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Paint Sprayer

Source of Information: Next Step / DirectGov / Careers Advice Service

Paint Sprayer

The Work

As a paint sprayer you would apply decorative finishes and protective coatings to products, using a manual spray gun or automated equipment. You would normally work in one of four sectors manufacturing, engineering, construction or the automotive industry.

On a manufacturing production line you would apply finishes to white goods (ovens, fridges and dishwashers), furniture and other consumer items. On a construction or engineering site, you would work on buildings or large structures, for example ships and bridges. You could also work as a paint sprayer in a vehicle body repair and customisation workshop.

Your duties could include:

  • setting up the spray equipment
  • making sure all the materials are mixed correctly to get the right colour and consistency
  • preparing the surfaces to be covered
  • applying primer coats
  • applying main coats, followed by the finish
  • checking finished jobs as part of quality control
  • cleaning and maintaining spray equipment.

You would follow strict safety procedures covering the use of hazardous materials, taking care to avoid contaminating the coatings and work area.

Hours and Environment

You would normally work between 35 and 40 hours a week on a shift rota.

If your job is in manufacturing, you are likely to work in a clean and specially ventilated section of a factory or in a paint booth. In construction, a lot of your time would be spent outside on site, often working from ladders, mobile raised platforms or scaffolding.

You would normally wear protective clothing, including gloves, overalls and a face mask.

Skills and Interests

  • good concentration levels
  • the ability to pay close attention to detail
  • good practical skills
  • the ability to follow written instructions and keep records
  • a safety-conscious approach to work
  • the ability to work alone and as part of a team
  • good hand-to-eye coordination.


You could become a paint sprayer after completing an Apprenticeship in manufacturing, engineering or motor vehicle finishing. The range of Apprenticeships available in your area will depend on the local jobs market and the types of skills employers need from their workers. To find out more, visit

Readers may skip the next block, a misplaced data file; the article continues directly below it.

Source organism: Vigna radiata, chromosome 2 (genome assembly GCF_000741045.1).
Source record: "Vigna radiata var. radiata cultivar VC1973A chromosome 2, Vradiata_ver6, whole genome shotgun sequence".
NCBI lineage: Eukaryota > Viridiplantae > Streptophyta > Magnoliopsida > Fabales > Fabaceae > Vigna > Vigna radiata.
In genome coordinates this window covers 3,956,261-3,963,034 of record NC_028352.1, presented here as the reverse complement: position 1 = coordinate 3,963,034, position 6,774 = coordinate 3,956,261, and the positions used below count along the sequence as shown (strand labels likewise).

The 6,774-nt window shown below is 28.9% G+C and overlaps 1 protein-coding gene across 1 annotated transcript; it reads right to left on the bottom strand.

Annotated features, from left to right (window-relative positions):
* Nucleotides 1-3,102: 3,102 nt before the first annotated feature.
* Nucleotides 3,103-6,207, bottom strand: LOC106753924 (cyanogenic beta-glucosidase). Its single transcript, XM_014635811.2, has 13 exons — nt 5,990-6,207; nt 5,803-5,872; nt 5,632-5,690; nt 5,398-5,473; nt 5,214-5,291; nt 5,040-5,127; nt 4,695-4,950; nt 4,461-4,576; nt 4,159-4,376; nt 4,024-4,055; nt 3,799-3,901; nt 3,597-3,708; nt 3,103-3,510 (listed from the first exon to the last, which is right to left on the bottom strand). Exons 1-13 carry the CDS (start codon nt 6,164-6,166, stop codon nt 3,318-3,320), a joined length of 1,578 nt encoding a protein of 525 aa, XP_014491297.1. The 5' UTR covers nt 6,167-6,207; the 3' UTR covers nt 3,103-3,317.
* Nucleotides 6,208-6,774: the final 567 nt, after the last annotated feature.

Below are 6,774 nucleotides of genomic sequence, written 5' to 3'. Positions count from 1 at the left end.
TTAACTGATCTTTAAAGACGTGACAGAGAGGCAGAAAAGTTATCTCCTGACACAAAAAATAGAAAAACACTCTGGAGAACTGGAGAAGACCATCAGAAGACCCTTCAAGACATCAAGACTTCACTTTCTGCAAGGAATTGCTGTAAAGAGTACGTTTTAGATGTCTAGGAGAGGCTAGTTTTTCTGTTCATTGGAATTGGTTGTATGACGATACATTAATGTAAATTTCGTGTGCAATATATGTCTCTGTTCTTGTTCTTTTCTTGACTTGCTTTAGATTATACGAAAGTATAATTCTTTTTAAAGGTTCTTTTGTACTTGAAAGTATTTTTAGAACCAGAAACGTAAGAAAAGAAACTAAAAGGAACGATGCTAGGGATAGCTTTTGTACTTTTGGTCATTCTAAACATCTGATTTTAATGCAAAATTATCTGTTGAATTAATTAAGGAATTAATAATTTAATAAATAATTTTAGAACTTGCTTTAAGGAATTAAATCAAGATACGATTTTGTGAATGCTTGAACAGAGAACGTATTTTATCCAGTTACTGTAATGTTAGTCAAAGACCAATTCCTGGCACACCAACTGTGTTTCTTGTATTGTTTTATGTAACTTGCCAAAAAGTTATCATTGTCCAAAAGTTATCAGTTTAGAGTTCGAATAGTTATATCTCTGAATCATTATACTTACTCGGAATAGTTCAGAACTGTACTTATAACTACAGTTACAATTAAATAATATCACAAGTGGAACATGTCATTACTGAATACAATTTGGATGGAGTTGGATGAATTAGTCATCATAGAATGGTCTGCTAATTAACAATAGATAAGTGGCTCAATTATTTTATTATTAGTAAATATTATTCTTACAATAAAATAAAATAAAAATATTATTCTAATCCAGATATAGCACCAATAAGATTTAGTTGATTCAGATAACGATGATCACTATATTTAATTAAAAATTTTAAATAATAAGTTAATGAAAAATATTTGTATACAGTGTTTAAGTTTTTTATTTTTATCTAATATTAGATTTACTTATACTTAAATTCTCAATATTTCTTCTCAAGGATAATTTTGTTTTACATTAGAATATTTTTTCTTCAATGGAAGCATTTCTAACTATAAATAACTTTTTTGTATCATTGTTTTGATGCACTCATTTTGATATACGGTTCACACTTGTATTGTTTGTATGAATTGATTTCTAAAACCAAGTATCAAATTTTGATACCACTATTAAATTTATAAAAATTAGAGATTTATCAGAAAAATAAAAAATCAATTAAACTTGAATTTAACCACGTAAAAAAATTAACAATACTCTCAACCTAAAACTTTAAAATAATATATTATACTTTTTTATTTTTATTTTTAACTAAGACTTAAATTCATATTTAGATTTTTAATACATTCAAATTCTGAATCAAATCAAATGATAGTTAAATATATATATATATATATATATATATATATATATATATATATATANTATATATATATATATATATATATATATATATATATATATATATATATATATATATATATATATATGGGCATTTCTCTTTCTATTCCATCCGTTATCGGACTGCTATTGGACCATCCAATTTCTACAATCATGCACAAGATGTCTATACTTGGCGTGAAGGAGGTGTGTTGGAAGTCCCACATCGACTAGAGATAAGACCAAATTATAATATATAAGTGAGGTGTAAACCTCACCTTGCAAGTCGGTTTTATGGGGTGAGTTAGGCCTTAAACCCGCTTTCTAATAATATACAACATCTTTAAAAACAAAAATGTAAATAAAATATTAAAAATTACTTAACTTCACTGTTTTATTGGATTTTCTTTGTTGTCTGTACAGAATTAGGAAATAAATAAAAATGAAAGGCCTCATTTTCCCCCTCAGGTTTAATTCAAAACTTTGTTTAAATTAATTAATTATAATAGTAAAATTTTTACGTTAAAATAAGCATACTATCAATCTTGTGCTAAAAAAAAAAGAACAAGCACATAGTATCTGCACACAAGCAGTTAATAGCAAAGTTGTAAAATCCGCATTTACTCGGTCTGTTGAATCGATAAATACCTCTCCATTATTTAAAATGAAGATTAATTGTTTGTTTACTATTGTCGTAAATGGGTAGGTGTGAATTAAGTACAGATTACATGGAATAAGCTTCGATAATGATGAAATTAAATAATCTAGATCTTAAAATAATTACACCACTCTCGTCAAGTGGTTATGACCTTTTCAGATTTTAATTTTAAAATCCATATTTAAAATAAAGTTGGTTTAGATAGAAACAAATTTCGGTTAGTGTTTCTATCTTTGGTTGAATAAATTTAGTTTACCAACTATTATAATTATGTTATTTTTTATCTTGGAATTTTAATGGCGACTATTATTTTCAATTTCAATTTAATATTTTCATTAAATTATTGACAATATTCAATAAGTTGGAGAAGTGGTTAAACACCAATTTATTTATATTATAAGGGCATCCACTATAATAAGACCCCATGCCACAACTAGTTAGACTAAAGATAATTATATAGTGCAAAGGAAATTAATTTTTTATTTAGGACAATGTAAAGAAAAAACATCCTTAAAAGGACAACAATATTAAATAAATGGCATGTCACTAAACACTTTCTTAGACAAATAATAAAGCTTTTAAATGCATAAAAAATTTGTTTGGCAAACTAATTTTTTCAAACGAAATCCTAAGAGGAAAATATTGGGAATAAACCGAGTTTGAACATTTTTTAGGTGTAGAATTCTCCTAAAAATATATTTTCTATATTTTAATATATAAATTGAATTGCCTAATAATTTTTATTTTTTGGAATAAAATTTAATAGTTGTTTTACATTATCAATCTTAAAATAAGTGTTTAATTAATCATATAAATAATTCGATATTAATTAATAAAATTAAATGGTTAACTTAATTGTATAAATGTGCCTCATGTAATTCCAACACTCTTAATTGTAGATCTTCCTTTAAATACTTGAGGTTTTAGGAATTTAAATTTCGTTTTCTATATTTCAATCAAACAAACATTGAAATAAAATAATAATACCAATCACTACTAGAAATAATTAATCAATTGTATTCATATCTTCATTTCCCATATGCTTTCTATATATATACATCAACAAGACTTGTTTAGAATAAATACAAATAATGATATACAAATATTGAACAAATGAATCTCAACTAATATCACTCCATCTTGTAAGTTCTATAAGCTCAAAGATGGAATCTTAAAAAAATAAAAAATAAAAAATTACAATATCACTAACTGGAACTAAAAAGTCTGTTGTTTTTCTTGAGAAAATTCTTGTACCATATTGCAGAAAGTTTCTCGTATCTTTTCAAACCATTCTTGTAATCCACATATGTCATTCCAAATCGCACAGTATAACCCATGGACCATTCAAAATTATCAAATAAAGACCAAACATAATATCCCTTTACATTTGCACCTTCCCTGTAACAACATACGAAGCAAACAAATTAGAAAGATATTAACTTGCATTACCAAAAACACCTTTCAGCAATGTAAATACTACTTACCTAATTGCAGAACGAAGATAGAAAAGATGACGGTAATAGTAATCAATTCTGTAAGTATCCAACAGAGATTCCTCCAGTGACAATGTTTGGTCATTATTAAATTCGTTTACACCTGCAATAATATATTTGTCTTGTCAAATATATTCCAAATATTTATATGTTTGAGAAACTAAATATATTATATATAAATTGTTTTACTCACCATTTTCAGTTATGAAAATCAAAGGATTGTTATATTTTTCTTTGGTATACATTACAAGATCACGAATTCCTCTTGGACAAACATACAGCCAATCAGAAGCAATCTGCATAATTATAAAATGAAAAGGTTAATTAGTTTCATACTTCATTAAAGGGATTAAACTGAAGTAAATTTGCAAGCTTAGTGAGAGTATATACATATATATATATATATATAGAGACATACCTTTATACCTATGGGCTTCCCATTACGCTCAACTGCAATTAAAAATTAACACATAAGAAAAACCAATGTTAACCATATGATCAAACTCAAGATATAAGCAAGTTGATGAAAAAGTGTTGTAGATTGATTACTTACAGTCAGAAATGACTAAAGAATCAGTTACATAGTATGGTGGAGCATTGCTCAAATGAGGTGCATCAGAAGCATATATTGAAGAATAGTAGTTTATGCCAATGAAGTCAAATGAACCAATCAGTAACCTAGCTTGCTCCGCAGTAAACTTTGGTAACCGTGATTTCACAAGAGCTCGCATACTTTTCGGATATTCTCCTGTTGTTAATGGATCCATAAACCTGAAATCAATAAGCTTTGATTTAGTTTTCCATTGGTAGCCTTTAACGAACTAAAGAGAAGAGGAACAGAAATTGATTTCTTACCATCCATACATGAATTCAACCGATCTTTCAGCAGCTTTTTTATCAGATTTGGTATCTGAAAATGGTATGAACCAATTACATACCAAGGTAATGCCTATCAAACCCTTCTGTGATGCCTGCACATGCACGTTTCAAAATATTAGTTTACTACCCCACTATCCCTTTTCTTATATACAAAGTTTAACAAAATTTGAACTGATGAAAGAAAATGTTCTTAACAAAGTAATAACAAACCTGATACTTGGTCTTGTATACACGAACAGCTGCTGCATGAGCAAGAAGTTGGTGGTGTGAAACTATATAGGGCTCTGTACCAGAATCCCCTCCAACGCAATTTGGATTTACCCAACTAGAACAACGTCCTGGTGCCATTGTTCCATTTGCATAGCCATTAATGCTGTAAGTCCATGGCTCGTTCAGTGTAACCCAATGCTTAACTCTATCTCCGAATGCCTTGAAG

Alternatively, you could take a college course which would teach you some of the skills needed for this career. Relevant courses include:

  • BTEC Certificate/Diploma in Vehicle Technology levels 2 and 3
  • City & Guilds Entry Level Award in Vehicle Systems and Body and Paint Maintenance
  • City & Guilds Certificate/Diploma in Vehicle Body and Paint Operations
  • Institute of the Motor Industry (IMI) awards in Vehicle Body and Paint Operations (Refinishing) levels 1 to 3.

You would be expected to have normal colour vision for this work.

To find out more about paint spraying careers, visit the Construction Skills website and the IMI website.


You would normally be trained in the workplace under the supervision of more experienced staff. You may be able to study for NVQ qualifications relating to your specific area of work, such as:

  • Performing Manufacturing Operations levels 1 and 2
  • Performing Engineering Operations levels 1 and 2
  • Vehicle Body and Paint Operations levels 2 and 3
  • Materials Processing and Finishing levels 2 and 3
  • Decorative Finishing and Industrial Painting Occupations levels 2 and 3.

You could also work towards the City & Guilds Certificate in Coatings Technology at levels 3 to 5.

Your employer may occasionally send you on short courses offered by equipment and coatings manufacturers, covering the use of their products.

Qualifications in surface coatings at various levels are offered through the Institute of Metal Finishing (IMF). Completion of certain course modules leads to the award of a Technician grade Certificate. You can find further information about these courses on the IMF website.


Typical employers include companies in the manufacturing and construction industries, vehicle repair workshops and garages. Vacancies are advertised in the local press, Jobcentre Plus and on the websites below.

With experience, you could move into shift supervision and workshop management, quality control, health and safety or production management. You may also be able to set up your own paint spraying business.

You may find the following useful for job vacancies and general reading (links open in new window):
Construction Jobs Network
SCENTA (for engineering paint spraying vacancies)
bConstructive Careers

We do not accept responsibility for the content of external sites.

Annual Income

  • Production line paint sprayers can earn between 13,000 and 17,000 a year.
  • Vehicle paint sprayers can earn around 15,000 to 23,000.
  • Paint sprayers in construction can earn between 14,500 and 22,000.
  • Sprayers dealing with specialist coatings may earn up to 24,000 a year.

Figures are intended as a guideline only.

Further information

If you would like to discuss your career options with a learning advisor at the Careers Advice Service advice line, call 0800 100 900 or use our online enquiry form.


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